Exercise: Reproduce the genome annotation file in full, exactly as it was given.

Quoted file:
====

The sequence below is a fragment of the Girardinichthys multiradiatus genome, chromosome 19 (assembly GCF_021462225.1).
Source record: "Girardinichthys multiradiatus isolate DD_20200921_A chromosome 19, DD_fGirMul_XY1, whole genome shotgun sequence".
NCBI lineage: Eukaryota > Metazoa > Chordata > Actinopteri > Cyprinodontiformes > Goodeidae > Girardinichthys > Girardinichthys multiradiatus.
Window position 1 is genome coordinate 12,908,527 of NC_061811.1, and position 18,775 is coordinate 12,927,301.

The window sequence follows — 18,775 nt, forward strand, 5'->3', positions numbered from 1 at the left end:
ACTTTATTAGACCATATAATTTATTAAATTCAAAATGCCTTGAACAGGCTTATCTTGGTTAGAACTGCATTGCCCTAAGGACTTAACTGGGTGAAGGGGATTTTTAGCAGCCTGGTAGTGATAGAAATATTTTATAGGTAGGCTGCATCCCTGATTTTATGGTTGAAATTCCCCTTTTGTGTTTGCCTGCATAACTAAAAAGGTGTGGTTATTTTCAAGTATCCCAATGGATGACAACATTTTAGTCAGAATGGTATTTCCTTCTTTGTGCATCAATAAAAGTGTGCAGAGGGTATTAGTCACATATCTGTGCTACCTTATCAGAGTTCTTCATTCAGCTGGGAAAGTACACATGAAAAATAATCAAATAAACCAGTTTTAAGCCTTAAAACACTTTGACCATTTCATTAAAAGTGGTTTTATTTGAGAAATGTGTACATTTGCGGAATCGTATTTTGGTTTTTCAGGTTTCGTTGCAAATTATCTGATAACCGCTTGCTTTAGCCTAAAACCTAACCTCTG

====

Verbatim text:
The sequence below is a fragment of the Girardinichthys multiradiatus genome, chromosome 19 (assembly GCF_021462225.1).
Source record: "Girardinichthys multiradiatus isolate DD_20200921_A chromosome 19, DD_fGirMul_XY1, whole genome shotgun sequence".
NCBI lineage: Eukaryota > Metazoa > Chordata > Actinopteri > Cyprinodontiformes > Goodeidae > Girardinichthys > Girardinichthys multiradiatus.
Window position 1 is genome coordinate 12,908,527 of NC_061811.1, and position 18,775 is coordinate 12,927,301.

The window sequence follows — 18,775 nt, forward strand, 5'->3', positions numbered from 1 at the left end:
ACTTTATTAGACCATATAATTTATTAAATTCAAAATGCCTTGAACAGGCTTATCTTGGTTAGAACTGCATTGCCCTAAGGACTTAACTGGGTGAAGGGGATTTTTAGCAGCCTGGTAGTGATAGAAATATTTTATAGGTAGGCTGCATCCCTGATTTTATGGTTGAAATTCCCCTTTTGTGTTTGCCTGCATAACTAAAAAGGTGTGGTTATTTTCAAGTATCCCAATGGATGACAACATTTTAGTCAGAATGGTATTTCCTTCTTTGTGCATCAATAAAAGTGTGCAGAGGGTATTAGTCACATATCTGTGCTACCTTATCAGAGTTCTTCATTCAGCTGGGAAAGTACACATGAAAAATAATCAAATAAACCAGTTTTAAGCCTTAAAACACTTTGACCATTTCATTAAAAGTGGTTTTATTTGAGAAATGTGTACATTTGCGGAATCGTATTTTGGTTTTTCAGGTTTCGTTGCAAATTATCTGATAACCGCTTGCTTTAGCCTAAAACCTAACCTCTG